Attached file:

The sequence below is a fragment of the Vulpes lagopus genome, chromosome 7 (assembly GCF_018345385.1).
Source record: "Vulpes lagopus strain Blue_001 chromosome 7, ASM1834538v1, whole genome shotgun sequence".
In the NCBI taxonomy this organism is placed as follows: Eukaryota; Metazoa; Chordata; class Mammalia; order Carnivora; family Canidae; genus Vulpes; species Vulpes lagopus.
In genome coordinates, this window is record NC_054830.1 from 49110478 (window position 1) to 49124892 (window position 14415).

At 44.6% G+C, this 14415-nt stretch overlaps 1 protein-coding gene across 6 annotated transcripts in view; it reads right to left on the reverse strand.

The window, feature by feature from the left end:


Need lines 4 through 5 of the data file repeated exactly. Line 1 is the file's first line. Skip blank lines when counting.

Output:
In genome coordinates, this window is record NC_054830.1 from 49110478 (window position 1) to 49124892 (window position 14415).

At 44.6% G+C, this 14415-nt stretch overlaps 1 protein-coding gene across 6 annotated transcripts in view; it reads right to left on the reverse strand.